Figure 1: Clearing on the margins of an unregistered plantation in the Siak Kecil area of Riau Province
When I first saw this image it saddened me. I had already travelled through the region, not precisely this spot at 0° 59′ 54.9996′ N, 101° 53′ 3.0012′ E, but further to the north and west. Travelling by helicopter afforded an excellent view of the numerous forms of natural habitat destruction that is such a feature of Riau Province.
Years earlier, Indonesian friends had insisted that Riau Province was the most corrupt province in the country. Now, this was a big claim and I took it on board as somewhat of an exaggeration but after visiting the place, I’m not so sure. Now back to the main point of this post.
Locating the image on Google Maps.
As a first step in delving deeper into this image I decided to locate it on Google Maps which meant converting the coordinates to the decimal scale 0.998611 N, 101.884167 E. This allowed me to plot the image’s location. There were several images taken from a location further south.
I’ve shaded the camera icons red so that they stand out on the map.
While attempting to locate the site on a map of Riau landholdings, I was fortunate to come across this map.
I’ve loaded it as full size so readers can examine this map in detail. It has latitude and longitude clearly marked. The area in question is a little hard to discern so I’ve also clipped the relevant section of the map.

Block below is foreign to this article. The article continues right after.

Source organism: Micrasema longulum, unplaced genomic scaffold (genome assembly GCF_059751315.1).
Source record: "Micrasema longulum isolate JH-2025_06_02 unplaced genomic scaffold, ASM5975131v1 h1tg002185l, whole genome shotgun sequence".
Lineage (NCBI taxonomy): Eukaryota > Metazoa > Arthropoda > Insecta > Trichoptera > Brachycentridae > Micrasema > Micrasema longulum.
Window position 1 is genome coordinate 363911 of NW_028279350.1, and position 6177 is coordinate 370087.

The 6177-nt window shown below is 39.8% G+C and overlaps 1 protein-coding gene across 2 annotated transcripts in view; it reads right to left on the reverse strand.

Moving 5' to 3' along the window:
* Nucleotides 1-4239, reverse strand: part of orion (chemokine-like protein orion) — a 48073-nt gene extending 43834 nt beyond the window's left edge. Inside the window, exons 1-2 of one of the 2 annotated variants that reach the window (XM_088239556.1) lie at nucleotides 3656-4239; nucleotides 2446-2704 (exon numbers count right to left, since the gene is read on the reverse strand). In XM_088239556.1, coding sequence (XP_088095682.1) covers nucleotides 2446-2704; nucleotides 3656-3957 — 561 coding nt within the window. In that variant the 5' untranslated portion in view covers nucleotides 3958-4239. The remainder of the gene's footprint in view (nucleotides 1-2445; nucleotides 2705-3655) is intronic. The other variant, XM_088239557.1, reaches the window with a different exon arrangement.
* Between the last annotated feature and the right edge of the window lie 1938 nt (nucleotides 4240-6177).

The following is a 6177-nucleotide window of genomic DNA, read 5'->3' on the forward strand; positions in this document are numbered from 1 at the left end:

The cleared area, pictured in Figure 1, is on the border of the Giam Siak Kecil Biosphere Reserve, which is also the customary land of the Indigenous Sakai people. It appears to extend into the reserve. Such clearing opens up opportunities for illegal logging inside the reserve and leaves it prone to the danger of wildfire, particularly given the extent of forest debris visible in the image.
Also, note that the cleared area in Figure 1 is on the border of an Unregistered Plantation. Research conducted in 2014, found that occurrences of fire by land cover type, land management systems, landholders, and proximity to roads and canals showed that:
“The registered companies implemented a zero-burning policy to obtain a sustainable management certification. This certificate is mandatory for all palm oil companies in Indonesia. In contrast, unregistered companies do not follow the policy” it is also evident that they are more likely to use fire to develop plantations. “Oil palm plantations by unregistered companies were more prone to fire (8.5%) than those by registered companies (3.3%) or smallholders (2.1%)”
Figure 4 shows an isolated Sakai house deeper inside.